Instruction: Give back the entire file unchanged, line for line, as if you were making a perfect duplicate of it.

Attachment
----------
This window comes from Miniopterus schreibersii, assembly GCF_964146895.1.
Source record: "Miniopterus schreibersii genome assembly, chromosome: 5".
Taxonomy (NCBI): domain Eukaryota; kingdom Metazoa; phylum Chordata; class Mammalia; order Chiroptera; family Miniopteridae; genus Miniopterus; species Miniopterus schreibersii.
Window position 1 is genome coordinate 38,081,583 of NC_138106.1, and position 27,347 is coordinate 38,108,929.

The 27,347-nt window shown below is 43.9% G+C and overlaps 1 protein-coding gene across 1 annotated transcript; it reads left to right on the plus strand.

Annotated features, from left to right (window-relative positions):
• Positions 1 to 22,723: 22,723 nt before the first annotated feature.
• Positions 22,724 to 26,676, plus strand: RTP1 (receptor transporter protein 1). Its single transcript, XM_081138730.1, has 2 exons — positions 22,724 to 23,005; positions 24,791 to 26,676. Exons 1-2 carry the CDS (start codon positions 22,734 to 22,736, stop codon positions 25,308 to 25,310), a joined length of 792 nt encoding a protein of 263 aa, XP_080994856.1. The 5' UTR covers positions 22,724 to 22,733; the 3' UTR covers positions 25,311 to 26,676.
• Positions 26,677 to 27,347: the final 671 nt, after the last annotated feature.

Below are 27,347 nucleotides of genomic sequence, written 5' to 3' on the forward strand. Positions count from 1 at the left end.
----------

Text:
This window comes from Miniopterus schreibersii, assembly GCF_964146895.1.
Source record: "Miniopterus schreibersii genome assembly, chromosome: 5".
Taxonomy (NCBI): domain Eukaryota; kingdom Metazoa; phylum Chordata; class Mammalia; order Chiroptera; family Miniopteridae; genus Miniopterus; species Miniopterus schreibersii.
Window position 1 is genome coordinate 38,081,583 of NC_138106.1, and position 27,347 is coordinate 38,108,929.

The 27,347-nt window shown below is 43.9% G+C and overlaps 1 protein-coding gene across 1 annotated transcript; it reads left to right on the plus strand.

Annotated features, from left to right (window-relative positions):
• Positions 1 to 22,723: 22,723 nt before the first annotated feature.
• Positions 22,724 to 26,676, plus strand: RTP1 (receptor transporter protein 1). Its single transcript, XM_081138730.1, has 2 exons — positions 22,724 to 23,005; positions 24,791 to 26,676. Exons 1-2 carry the CDS (start codon positions 22,734 to 22,736, stop codon positions 25,308 to 25,310), a joined length of 792 nt encoding a protein of 263 aa, XP_080994856.1. The 5' UTR covers positions 22,724 to 22,733; the 3' UTR covers positions 25,311 to 26,676.
• Positions 26,677 to 27,347: the final 671 nt, after the last annotated feature.

Below are 27,347 nucleotides of genomic sequence, written 5' to 3' on the forward strand. Positions count from 1 at the left end.